Use of Assistive Technology to Empower Persons with Intellectual Disabilities

Use of Assistive Technology to Empower Persons with Intellectual Disabilities

DOI: 10.4018/978-1-5225-0089-6.ch017
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This chapter focuses on the use of assistive technology in persons with Intellectual Disabilities (IDs). Persons with IDs have significant limitations, both in intellectual functioning and in adaptive behaviors. The use of assistive technology is essential to help persons with IDs and make them independent in all spheres of life. Assistive technology devices and services can be used to teach, train, rehabilitate, and empower persons in a variety of daily activities viz. new learning, home living, employment, health and safety, communication, social activities, protection and leisure. Empirical studies suggest that assistive technology is effective in improving the quality of life of persons with IDs and make them less dependent on others. This chapter investigates the available research evidence on the use of assistive technology in IDs, discusses utilizations, impediments/barriers, implications and suggests recommendations for future research.
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In today’s world, technology has become an integral part of human life impacting every sphere of daily living. For example, people are purchasing everything from cookies to clothes, movie tickets to flight tickets online; using elevator and escalators, using smart phones to send instant group messages, photos, videos, and files; to name a few. Technology has also become an integral part of the advancement of medical diagnostic assessment and treatment. Telemedicine has reached remote areas of villages. But, there is a common concern that persons with disabilities in general, are among the most excluded ones in the process of development of the country. Technology has changed and continues to change the way people manage things in both, their personal as well as professional lives. So, the natural extension of that is to see the impact and the integration of technology in the empowerment of persons with disabilities in the same way as it has been in other areas of life (Alnahdi, 2014).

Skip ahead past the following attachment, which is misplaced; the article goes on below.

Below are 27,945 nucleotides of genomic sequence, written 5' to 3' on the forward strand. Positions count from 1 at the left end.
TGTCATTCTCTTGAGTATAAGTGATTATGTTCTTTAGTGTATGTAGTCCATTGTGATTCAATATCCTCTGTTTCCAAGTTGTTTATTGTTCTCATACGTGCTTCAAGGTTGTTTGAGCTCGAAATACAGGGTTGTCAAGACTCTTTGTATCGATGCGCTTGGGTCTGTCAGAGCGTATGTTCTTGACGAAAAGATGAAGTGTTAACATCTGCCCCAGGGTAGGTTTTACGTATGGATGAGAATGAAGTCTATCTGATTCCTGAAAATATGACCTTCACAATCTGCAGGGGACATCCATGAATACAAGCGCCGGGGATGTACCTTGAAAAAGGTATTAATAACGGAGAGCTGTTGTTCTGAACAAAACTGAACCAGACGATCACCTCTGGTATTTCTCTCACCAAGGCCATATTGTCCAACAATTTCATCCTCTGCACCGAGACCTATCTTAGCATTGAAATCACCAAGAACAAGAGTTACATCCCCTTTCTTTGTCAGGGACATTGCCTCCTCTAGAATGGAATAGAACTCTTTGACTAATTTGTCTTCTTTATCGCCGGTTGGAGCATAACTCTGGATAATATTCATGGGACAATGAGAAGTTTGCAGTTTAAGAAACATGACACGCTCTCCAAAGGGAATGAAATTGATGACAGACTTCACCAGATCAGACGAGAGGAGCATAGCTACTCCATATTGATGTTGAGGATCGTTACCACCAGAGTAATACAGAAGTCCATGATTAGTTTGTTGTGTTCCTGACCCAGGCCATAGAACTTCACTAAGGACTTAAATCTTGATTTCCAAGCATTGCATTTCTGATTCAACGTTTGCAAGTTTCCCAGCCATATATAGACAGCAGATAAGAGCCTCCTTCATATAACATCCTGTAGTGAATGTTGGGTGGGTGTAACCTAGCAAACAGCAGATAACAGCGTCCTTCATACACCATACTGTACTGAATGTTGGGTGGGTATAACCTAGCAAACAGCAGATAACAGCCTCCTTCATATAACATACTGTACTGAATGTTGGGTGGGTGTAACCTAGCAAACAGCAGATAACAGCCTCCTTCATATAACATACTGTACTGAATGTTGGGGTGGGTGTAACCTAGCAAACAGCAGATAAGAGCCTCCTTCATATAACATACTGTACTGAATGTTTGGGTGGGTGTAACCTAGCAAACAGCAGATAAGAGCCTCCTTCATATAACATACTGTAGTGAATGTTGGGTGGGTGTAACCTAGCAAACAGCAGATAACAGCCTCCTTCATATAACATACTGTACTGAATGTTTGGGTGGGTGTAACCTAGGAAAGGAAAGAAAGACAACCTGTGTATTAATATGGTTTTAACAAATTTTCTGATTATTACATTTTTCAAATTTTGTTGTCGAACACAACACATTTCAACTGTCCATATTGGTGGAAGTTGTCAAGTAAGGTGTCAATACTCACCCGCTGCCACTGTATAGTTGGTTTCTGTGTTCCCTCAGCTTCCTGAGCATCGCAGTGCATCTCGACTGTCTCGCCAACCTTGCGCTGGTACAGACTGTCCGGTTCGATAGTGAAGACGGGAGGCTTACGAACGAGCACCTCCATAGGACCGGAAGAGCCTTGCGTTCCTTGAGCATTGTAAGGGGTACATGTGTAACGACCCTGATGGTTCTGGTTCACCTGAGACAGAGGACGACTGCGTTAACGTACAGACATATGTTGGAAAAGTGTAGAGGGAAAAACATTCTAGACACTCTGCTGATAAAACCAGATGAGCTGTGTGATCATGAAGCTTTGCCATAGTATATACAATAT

The focus on technology being used by people with intellectual disabilities (IDs) is a fairly recent phenomenon (Wehmeyer & Smith, 2004). The American Association on Intellectual and Developmental Disabilities (2009), defined Intellectual disability as a “disability characterized by significant limitations, both in intellectual functioning (reasoning, learning, problem solving) and in adaptive behavior, which covers a range of everyday social and practical skills. This disability originates before the age of 18”. Technology has the potential to contribute to a better quality of life for persons with IDs, which is more than just a matter of convenience (Wehmeyer, Palmer, Smith, Davies, & Stock, 2008). Use of technology is indispensable in persons with IDs, particularly in the area of early disability detection, prevention, identification, assessment and rehabilitation.

According to the Census of India 2011, there are 26.81 million persons with disabilities in India who constitute 2.21% of the total population. Out of the total persons with disabilities, 1.5 million (5.61%) are mentally retarded or intellectually disabled in India. The distribution of the population suffering from mental retardation is shown in Table 1 (Census of India, 2013). However, estimates vary across sources. A new World Bank Report (O’Keefe, 2009) on disabled persons in India, has observed that there is growing evidence that people with disabilities comprise between 5 and 8 per cent of the Indian population (around 55-90 million individuals). The prevalence of IDs is calculated to be 1 to 3% in developed countries (Petterson, Bourke, Leonard, Jacoby, & Bower, 2007). Millions of people worldwide are affected by IDs which burdens not only the people who suffer from it, but also the family and society as a group (Katz & Lazcano-Ponce, 2008). The development of assistive technology devices and equipments has made significant contributions towards improving lives of people with IDs and reducing the burden on their families and society (Table 1).

Table 1.
Population suffering from mental retardation

Census of India, 2013.

Key Terms in this Chapter

Assistive Technology Device: An object or a machine designed for a special purpose to increase, maintain or improve activities of daily living of individuals with disabilities.

Independent Living: The ability or skill to live and cope up independently in the social system.

Assistive Technology Services: It helps individuals with disabilities to use a set of articles or devices to help them in the area of daily living, education, etc.

Disability: A sensory, physical or mental condition and may be present from birth, or occur during person’s lifetime.

Empowerment: To equip persons with qualities or abilities and essential skills so they can take initiative and make decisions to solve problems and improve performance in personal and professional life.

Quality of Life: The general well-being or the standard of health, comfort, and happiness experienced by an individual or group.

Technology: The application of the knowledge and usage of tools or device and techniques to control one’s environment.

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